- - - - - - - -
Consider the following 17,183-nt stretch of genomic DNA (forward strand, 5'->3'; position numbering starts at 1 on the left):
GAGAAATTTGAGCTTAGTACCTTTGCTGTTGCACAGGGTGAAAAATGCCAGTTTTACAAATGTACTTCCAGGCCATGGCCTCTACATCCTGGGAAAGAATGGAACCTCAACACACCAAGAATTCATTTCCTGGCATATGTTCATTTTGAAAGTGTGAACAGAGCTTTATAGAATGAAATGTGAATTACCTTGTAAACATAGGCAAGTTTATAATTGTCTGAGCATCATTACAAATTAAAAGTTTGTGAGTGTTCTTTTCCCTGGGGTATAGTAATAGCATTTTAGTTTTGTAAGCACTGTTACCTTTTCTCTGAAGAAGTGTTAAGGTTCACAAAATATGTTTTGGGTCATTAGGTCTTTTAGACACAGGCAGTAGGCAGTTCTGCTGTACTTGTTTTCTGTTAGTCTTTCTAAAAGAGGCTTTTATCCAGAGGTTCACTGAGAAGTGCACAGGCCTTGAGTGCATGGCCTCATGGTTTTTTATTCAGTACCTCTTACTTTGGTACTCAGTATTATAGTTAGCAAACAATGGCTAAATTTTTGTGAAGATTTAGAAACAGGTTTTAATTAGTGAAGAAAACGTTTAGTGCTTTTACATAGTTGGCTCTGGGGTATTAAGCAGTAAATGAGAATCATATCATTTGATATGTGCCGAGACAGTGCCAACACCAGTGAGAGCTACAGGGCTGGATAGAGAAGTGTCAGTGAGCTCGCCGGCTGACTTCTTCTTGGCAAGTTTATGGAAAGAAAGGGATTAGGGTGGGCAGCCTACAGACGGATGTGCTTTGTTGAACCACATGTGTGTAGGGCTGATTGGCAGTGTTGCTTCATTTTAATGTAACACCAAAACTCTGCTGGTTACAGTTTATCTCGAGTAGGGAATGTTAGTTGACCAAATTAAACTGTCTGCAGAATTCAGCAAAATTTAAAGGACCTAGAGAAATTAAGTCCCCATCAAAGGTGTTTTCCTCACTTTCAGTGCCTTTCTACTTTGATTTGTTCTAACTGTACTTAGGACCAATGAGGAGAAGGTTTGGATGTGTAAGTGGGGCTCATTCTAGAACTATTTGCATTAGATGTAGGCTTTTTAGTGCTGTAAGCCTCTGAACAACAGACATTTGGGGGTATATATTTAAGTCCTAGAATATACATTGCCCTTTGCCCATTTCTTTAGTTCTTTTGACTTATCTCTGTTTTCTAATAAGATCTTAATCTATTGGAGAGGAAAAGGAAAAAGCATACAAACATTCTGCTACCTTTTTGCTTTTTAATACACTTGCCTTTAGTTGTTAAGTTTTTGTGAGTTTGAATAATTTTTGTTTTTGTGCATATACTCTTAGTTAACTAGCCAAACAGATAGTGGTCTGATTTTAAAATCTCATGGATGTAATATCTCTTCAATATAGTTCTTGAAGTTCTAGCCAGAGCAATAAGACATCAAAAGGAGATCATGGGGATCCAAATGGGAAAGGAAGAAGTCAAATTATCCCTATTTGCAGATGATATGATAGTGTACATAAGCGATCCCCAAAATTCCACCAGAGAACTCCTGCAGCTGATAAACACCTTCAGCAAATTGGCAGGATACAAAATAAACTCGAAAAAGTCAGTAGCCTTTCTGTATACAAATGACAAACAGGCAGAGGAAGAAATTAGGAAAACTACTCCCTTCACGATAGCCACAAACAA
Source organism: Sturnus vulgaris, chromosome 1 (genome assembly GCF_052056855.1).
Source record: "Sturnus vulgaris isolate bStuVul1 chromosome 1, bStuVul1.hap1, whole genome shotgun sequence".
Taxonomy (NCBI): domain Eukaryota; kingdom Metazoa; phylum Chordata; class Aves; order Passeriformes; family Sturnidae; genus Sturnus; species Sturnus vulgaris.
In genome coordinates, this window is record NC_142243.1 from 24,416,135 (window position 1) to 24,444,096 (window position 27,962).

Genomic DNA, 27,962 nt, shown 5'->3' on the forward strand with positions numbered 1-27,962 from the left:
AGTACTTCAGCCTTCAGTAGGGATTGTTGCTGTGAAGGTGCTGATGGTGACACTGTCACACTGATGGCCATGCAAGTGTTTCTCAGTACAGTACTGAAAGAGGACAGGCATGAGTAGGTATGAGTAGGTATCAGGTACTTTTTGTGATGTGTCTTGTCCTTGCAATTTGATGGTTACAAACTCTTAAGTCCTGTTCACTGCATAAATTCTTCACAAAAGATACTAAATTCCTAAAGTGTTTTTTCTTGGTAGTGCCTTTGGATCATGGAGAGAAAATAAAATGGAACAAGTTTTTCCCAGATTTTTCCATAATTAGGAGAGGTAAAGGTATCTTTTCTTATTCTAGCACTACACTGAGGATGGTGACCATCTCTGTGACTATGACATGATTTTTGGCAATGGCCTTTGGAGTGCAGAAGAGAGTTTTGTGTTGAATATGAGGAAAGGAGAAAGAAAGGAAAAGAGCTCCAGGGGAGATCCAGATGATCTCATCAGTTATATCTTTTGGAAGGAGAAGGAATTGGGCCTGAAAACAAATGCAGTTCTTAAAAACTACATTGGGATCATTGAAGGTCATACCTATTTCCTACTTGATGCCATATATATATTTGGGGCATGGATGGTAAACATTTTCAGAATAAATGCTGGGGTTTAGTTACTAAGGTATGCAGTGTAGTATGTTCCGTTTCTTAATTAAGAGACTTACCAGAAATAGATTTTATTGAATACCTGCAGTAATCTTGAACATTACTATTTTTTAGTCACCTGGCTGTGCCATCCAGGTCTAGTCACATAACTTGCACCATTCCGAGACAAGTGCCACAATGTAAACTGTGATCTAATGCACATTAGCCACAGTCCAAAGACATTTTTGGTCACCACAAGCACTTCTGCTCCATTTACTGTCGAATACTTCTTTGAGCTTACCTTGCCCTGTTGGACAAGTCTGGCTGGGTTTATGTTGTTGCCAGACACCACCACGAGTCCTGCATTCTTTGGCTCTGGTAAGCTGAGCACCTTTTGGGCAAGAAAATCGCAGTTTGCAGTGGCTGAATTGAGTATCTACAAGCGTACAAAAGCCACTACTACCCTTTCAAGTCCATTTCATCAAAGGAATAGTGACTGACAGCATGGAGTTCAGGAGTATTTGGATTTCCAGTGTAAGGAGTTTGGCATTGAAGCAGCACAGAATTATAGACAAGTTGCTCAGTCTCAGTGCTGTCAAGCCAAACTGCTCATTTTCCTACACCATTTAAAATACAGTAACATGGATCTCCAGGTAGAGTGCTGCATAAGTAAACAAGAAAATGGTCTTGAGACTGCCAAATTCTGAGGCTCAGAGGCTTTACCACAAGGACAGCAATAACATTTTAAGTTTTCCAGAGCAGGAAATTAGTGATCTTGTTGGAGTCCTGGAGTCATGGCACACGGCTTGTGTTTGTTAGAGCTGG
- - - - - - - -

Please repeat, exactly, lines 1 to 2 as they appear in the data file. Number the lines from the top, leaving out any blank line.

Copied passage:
Consider the following 17,183-nt stretch of genomic DNA (forward strand, 5'->3'; position numbering starts at 1 on the left):
GAGAAATTTGAGCTTAGTACCTTTGCTGTTGCACAGGGTGAAAAATGCCAGTTTTACAAATGTACTTCCAGGCCATGGCCTCTACATCCTGGGAAAGAATGGAACCTCAACACACCAAGAATTCATTTCCTGGCATATGTTCATTTTGAAAGTGTGAACAGAGCTTTATAGAATGAAATGTGAATTACCTTGTAAACATAGGCAAGTTTATAATTGTCTGAGCATCATTACAAATTAAAAGTTTGTGAGTGTTCTTTTCCCTGGGGTATAGTAATAGCATTTTAGTTTTGTAAGCACTGTTACCTTTTCTCTGAAGAAGTGTTAAGGTTCACAAAATATGTTTTGGGTCATTAGGTCTTTTAGACACAGGCAGTAGGCAGTTCTGCTGTACTTGTTTTCTGTTAGTCTTTCTAAAAGAGGCTTTTATCCAGAGGTTCACTGAGAAGTGCACAGGCCTTGAGTGCATGGCCTCATGGTTTTTTATTCAGTACCTCTTACTTTGGTACTCAGTATTATAGTTAGCAAACAATGGCTAAATTTTTGTGAAGATTTAGAAACAGGTTTTAATTAGTGAAGAAAACGTTTAGTGCTTTTACATAGTTGGCTCTGGGGTATTAAGCAGTAAATGAGAATCATATCATTTGATATGTGCCGAGACAGTGCCAACACCAGTGAGAGCTACAGGGCTGGATAGAGAAGTGTCAGTGAGCTCGCCGGCTGACTTCTTCTTGGCAAGTTTATGGAAAGAAAGGGATTAGGGTGGGCAGCCTACAGACGGATGTGCTTTGTTGAACCACATGTGTGTAGGGCTGATTGGCAGTGTTGCTTCATTTTAATGTAACACCAAAACTCTGCTGGTTACAGTTTATCTCGAGTAGGGAATGTTAGTTGACCAAATTAAACTGTCTGCAGAATTCAGCAAAATTTAAAGGACCTAGAGAAATTAAGTCCCCATCAAAGGTGTTTTCCTCACTTTCAGTGCCTTTCTACTTTGATTTGTTCTAACTGTACTTAGGACCAATGAGGAGAAGGTTTGGATGTGTAAGTGGGGCTCATTCTAGAACTATTTGCATTAGATGTAGGCTTTTTAGTGCTGTAAGCCTCTGAACAACAGACATTTGGGGGTATATATTTAAGTCCTAGAATATACATTGCCCTTTGCCCATTTCTTTAGTTCTTTTGACTTATCTCTGTTTTCTAATAAGATCTTAATCTATTGGAGAGGAAAAGGAAAAAGCATACAAACATTCTGCTACCTTTTTGCTTTTTAATACACTTGCCTTTAGTTGTTAAGTTTTTGTGAGTTTGAATAATTTTTGTTTTTGTGCATATACTCTTAGTTAACTAGCCAAACAGATAGTGGTCTGATTTTAAAATCTCATGGATGTAATATCTCTTCAATATAGTTCTTGAAGTTCTAGCCAGAGCAATAAGACATCAAAAGGAGATCATGGGGATCCAAATGGGAAAGGAAGAAGTCAAATTATCCCTATTTGCAGATGATATGATAGTGTACATAAGCGATCCCCAAAATTCCACCAGAGAACTCCTGCAGCTGATAAACACCTTCAGCAAATTGGCAGGATACAAAATAAACTCGAAAAAGTCAGTAGCCTTTCTGTATACAAATGACAAACAGGCAGAGGAAGAAATTAGGAAAACTACTCCCTTCACGATAGCCACAAACAA